Russia kicks out diplomat accused of being a U.S. spy
Russian authorities detained an American diplomat accused of attempting to recruit a Russian intelligence officer into the CIA, the Federal Security Service said Tuesday.
The Washington Post
MOSCOW — An American diplomat accused by Russia of spying for the CIA was ordered to leave the country Tuesday after a highly publicized arrest that seemed designed to embarrass the United States and its premier intelligence service.
The expulsion of Ryan Fogle was announced by the Russian Foreign Ministry, and footage on state-run television showed him wearing a blond-streaked wig and a baseball cap as he was held facedown and handcuffed.
The Soviet-style episode came just days after U.S. Secretary of State John Kerry visited the Russian capital in an attempt to soothe diplomatic tensions over the civil war in Syria and the investigation of the Boston Marathon bombing.
A statement released by the Russian Foreign Ministry, which appeared intended to put the United States on the defensive, said, “While our two presidents have reaffirmed their willingness to expand bilateral cooperation, including between intelligence agencies in the fight against terrorism, such provocative Cold War-style actions do not contribute to building mutual trust.”
Fogle, who is listed as a low-level diplomat at the U.S. Embassy in Moscow, was accused of attempting to recruit a Russian official to work as a CIA spy. His Monday night arrest was captured on videotape and made public Tuesday afternoon just as the U.S. ambassador to Russia, Michael McFaul, was beginning a previously announced question-and-answer session on the social-media site Twitter. McFaul said during the exchange that he would not comment on the case.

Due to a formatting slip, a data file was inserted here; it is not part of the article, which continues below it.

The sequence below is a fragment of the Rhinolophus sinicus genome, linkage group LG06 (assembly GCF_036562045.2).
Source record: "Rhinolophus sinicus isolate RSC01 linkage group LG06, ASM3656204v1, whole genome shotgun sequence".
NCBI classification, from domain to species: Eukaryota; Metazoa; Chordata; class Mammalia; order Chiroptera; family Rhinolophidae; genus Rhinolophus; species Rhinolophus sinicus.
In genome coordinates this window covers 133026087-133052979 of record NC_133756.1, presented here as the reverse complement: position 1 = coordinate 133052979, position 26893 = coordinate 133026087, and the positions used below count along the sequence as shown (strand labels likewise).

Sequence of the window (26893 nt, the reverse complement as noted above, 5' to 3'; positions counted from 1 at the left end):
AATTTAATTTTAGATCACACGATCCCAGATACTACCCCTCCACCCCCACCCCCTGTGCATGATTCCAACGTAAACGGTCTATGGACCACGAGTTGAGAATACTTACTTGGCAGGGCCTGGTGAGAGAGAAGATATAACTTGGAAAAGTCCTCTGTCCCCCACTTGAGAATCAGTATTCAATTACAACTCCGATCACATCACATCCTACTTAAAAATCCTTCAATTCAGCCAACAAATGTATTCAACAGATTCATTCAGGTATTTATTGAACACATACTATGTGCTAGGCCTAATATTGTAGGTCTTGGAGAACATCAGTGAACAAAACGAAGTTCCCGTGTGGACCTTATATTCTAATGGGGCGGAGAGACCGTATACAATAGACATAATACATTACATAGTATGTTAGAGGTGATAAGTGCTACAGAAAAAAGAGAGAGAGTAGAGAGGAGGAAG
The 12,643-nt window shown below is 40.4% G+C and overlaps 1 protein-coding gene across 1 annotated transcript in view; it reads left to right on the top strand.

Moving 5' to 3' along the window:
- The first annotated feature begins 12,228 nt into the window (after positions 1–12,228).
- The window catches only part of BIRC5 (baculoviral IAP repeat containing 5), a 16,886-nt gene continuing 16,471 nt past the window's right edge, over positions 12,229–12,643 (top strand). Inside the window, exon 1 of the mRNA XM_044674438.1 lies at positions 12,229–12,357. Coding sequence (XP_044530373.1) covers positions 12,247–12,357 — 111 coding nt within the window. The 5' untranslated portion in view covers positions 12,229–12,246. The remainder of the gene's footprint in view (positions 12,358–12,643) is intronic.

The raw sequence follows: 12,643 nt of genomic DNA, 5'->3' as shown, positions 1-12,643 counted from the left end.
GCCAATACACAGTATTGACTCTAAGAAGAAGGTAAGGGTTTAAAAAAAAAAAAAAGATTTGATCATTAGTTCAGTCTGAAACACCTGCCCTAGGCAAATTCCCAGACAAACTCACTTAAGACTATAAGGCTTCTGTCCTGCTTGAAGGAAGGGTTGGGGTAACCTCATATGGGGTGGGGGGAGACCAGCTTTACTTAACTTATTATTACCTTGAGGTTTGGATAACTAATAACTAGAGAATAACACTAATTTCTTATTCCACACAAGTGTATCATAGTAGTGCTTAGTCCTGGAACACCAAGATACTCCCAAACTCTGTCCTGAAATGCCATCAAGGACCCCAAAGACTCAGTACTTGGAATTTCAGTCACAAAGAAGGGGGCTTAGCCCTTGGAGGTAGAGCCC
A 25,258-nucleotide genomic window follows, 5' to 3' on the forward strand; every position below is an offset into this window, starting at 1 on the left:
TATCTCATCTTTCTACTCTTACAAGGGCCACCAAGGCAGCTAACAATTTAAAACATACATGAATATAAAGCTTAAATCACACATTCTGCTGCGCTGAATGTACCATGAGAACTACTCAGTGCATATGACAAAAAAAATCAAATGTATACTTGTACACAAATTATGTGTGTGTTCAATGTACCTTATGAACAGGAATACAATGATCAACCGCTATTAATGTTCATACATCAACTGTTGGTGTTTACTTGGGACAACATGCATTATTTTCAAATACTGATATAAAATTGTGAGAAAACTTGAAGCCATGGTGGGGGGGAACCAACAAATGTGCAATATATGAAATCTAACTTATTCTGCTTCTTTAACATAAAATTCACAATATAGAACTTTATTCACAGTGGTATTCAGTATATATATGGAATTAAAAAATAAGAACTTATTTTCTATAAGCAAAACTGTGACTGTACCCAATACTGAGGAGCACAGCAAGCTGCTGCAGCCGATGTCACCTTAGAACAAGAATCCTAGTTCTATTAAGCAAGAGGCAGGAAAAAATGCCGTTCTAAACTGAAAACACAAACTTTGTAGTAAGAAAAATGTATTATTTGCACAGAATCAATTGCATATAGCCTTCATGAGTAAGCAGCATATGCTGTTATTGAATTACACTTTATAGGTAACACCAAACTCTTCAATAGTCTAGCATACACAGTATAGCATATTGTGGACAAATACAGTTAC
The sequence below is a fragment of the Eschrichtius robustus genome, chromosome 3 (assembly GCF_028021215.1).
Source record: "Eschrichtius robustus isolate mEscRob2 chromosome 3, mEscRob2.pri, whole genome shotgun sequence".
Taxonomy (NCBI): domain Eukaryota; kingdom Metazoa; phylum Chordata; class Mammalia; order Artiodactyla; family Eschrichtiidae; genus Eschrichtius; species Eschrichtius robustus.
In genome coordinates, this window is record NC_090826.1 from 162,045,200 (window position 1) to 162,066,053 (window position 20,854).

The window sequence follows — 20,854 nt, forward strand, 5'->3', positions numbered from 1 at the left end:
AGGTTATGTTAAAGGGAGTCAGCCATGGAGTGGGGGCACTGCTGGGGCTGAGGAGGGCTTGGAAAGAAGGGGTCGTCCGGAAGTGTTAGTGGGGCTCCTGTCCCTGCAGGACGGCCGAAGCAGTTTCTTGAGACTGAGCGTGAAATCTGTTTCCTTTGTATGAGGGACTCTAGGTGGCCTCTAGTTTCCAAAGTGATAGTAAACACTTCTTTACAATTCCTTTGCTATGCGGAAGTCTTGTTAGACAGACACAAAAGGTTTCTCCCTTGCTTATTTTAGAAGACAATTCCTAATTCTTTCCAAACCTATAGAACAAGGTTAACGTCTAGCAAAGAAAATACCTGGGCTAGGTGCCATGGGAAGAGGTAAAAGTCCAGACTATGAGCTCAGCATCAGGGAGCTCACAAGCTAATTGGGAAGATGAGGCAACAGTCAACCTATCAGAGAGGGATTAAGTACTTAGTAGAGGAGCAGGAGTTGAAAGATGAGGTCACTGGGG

Russia’s domestic security service said Fogle was caught with a stack of cash. Images showed a collection of amateurish spy gear, including a compass, sunglasses and a form letter promising million-dollar payments and providing tips on setting up an anonymous email account.
U.S. officials did not dispute that Fogle was a CIA employee, and they sought to play down the potential for any diplomatic fallout.
A CIA spokesman declined to comment. A State Department spokesman, Patrick Ventrell, said only that “an American staff member at the embassy” had been briefly detained.
He was turned over Tuesday to the U.S. Embassy, where he is listed as the third secretary in the political section. CIA officers routinely use State Department positions as diplomatic cover for espionage.
Russia’s government-financed RT television channel reported that Fogle’s alleged target was a Russian counterterrorism official working in the North Caucasus region — an allegation that suggests a tie to the Boston bombing.
The investigation of the April 15 attack has focused on whether one of the suspects, Tamerlan Tsarnaev, had become radicalized during a six-month trip to Russia last year. Tsarnaev, who was killed in a shootout with police, and his brother, Dzhokhar, who is in custody, are ethnic Chechens.
Russia’s Federal Security Service, known as the FSB, had raised concerns about Tamerlan Tsarnaev with the FBI and CIA in 2011. But U.S. officials have said that the Russians failed to respond to requests for additional information. The FBI closed its inquiry a year before the marathon attacks.
Kerry praised U.S.-Russia cooperation on the Boston investigation before meeting with Russian President Vladimir Putin on May 7. The FBI and FSB also have pledged to work together ahead of the 2014 Winter Olympics in Sochi, Russia.
Public records indicate that Fogle is a native of Missouri and a graduate of Colgate University in New York.